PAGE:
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Tropentag, October 7 - 9, 2008 in Hohenheim

"Competition for Resources in a Changing World:
New Drive for Rural Development"

Training Female Farmers as a Tool for Rural Development - A Review on Experiences from Bali, Indonesia

Eefje Aarnoudse1, Ronald J.P.J. Serhalawan2, Til Feike3

1Wageningen University, Irrigation and Water Management, The Netherlands
2Pt. Dif Nusantara, Bali Fresh Female Farmers Partnership, Indonesia
3University of Hohenheim, Inst. for Crop Production and Grassland Research, Germany


Over the last decades Bali's economy has been flourishing due to the growing tourism sector. However, the sector has experienced a sudden decline after the Bali bombing in 2002. This incident caused many rural communities to lose their extra income from the tourist sector and made them rely on agricultural activities again. As the tourist sector is steadily recovering in some regions, direct profit for the rural population is still minimal. New ways have to be found to provide them income possibilities.
Although women are carrying out most of the work in Balinese communities, decision making is still lying in the hands of men. Thus empowerment of women in rural regions is also a key issue which needs to be addressed.

The demand of fresh, high quality vegetables by tourists is a possible income source for rural communities. The “Bali Fresh Femal Farmers Partnership” (BFFFP) is a cooperation which was created to provide small farmers market access. A close network of local women with an input supplier, a sales company and horticultural experts was initiated, to ensure production and marketing of high-value products. The climate of the highlands of Kintamani, where the BFFFP is located, is highly suitable for growing vegetables. However, most farmers still restrict themselves to growing low profit crops, such as cabbage and onion. To enable the female farmers to produce high-value crops, such as bell pepper and various lettuces, practical and financial support was given in the beginning of the project.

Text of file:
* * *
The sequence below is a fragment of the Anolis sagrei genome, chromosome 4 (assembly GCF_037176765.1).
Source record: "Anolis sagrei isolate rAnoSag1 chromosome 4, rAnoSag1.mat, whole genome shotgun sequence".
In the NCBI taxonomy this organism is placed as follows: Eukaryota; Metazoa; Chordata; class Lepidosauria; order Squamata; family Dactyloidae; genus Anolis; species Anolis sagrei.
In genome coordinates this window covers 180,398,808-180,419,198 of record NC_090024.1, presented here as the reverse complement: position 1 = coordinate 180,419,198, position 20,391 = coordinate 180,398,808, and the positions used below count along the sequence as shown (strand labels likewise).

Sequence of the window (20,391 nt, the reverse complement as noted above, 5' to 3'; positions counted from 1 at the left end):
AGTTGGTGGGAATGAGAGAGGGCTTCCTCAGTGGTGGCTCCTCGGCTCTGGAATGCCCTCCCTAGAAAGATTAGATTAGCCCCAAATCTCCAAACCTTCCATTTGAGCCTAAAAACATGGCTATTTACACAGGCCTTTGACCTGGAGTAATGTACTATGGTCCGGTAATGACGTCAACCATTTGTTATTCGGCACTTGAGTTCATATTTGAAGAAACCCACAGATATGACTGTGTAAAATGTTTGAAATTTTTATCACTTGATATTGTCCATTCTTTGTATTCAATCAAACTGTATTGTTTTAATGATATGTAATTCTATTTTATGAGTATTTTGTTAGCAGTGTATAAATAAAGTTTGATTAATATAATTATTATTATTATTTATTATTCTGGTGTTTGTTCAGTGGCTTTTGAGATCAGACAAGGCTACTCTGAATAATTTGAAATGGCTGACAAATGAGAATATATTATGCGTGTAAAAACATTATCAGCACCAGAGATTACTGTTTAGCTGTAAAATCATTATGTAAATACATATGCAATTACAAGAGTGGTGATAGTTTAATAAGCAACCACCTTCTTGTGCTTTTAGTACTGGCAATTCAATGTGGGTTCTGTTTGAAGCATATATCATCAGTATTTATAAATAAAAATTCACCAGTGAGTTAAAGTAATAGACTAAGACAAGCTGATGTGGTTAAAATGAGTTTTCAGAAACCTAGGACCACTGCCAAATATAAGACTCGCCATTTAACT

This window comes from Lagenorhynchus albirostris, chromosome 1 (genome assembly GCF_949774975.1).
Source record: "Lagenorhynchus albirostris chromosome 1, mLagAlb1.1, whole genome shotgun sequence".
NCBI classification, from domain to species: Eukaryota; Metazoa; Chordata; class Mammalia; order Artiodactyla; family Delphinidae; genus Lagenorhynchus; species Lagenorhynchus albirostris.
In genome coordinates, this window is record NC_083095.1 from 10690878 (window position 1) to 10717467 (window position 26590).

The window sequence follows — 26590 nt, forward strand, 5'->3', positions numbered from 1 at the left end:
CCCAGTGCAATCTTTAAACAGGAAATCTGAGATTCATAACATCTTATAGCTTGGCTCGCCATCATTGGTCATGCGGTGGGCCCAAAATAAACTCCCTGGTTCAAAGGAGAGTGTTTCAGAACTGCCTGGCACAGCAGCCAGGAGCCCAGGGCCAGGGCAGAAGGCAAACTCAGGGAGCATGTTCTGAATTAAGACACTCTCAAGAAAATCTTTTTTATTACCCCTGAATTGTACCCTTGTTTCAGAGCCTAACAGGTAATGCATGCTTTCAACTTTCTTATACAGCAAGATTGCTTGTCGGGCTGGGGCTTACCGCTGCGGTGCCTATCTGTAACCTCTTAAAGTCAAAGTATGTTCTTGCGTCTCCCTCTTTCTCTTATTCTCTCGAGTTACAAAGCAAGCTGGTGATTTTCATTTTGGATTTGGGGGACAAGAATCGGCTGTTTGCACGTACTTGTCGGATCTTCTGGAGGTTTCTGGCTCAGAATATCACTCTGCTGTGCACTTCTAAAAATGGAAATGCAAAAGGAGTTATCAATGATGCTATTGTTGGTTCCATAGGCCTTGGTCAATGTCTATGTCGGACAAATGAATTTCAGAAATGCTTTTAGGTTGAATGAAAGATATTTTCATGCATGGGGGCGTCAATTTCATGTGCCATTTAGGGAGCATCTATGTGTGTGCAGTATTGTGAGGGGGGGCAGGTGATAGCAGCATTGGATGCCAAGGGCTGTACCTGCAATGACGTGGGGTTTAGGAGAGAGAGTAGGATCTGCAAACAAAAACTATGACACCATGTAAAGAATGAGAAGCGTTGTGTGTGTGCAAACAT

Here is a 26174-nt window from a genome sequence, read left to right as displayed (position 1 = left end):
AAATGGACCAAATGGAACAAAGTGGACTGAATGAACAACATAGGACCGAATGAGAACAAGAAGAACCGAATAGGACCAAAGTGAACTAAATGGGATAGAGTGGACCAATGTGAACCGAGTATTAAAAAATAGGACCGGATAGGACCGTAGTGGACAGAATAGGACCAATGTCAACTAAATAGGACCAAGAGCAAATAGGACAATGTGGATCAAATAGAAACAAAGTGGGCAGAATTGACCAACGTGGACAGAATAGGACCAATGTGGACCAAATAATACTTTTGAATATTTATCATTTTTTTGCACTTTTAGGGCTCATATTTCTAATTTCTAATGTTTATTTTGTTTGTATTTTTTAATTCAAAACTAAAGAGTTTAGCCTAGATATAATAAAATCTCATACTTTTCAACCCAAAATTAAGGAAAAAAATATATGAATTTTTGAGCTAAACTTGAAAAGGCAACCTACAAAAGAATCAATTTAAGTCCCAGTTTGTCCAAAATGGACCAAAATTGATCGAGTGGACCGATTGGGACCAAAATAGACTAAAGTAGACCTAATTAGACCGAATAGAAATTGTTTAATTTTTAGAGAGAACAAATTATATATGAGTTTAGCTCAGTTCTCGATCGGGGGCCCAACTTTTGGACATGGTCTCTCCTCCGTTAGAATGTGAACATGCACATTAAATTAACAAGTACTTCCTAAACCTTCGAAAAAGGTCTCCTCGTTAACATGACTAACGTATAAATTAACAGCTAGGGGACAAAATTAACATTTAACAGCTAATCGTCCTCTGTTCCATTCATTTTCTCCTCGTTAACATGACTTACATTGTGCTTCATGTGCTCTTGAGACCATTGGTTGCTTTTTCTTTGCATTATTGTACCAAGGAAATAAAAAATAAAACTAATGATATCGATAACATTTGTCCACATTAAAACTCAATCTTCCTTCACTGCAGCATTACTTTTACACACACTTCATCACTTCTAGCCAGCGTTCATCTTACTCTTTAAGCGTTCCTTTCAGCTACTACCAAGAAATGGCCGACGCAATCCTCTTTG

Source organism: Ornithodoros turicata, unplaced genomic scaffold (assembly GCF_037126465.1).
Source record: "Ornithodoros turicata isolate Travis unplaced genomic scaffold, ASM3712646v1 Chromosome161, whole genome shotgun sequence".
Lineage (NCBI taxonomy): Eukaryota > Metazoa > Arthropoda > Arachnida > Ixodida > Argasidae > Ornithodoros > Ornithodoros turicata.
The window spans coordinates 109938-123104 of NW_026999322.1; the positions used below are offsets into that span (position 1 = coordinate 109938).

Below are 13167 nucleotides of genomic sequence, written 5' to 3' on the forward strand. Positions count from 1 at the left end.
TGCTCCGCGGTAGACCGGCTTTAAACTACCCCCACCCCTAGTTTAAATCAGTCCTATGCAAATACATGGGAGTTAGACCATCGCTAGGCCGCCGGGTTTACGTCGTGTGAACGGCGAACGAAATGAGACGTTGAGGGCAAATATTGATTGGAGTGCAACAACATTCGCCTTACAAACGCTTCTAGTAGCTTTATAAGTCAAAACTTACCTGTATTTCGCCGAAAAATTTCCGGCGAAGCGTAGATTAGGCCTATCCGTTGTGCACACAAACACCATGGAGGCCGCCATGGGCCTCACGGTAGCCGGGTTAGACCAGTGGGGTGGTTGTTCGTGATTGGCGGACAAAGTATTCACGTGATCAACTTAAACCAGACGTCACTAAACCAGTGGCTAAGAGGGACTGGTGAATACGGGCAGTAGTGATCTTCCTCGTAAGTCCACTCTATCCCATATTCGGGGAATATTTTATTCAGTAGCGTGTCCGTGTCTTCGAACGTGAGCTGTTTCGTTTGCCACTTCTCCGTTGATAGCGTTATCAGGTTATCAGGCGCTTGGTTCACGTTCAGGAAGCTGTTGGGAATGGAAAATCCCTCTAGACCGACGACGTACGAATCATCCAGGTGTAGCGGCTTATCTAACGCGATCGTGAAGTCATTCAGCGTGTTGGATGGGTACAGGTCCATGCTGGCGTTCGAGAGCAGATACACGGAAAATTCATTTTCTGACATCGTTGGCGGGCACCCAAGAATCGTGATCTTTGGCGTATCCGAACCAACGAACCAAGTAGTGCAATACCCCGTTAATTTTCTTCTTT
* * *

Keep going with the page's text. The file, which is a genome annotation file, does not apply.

Currently about fifty women are organised in small groups of ten farmers. Frequent meetings with all stakeholders along the production and marketing chain are held to ensure quality and marketability of the products. Adoption of improved production systems by the female farmers, to enable them to independently and continuously deliver the demanded vegetables to the tourist regions in a long run, is the target. Up to now still difficulties occur regarding amount and timing of fertilisation, as well as precise yield predictions. Therefore ongoing consulting and training is necessary. By increased expertise and money inflow local women experience a stronger position in the local community.

Keywords: Gender, market access, production chain, development

Contact Address: Eefje Aarnoudse, Wageningen University, Irrigation and Water Management, Swiftstraat 14, 3076 SP Rotterdam, The Netherlands, e-mail: eefjeaarnoudse@hotmail.com

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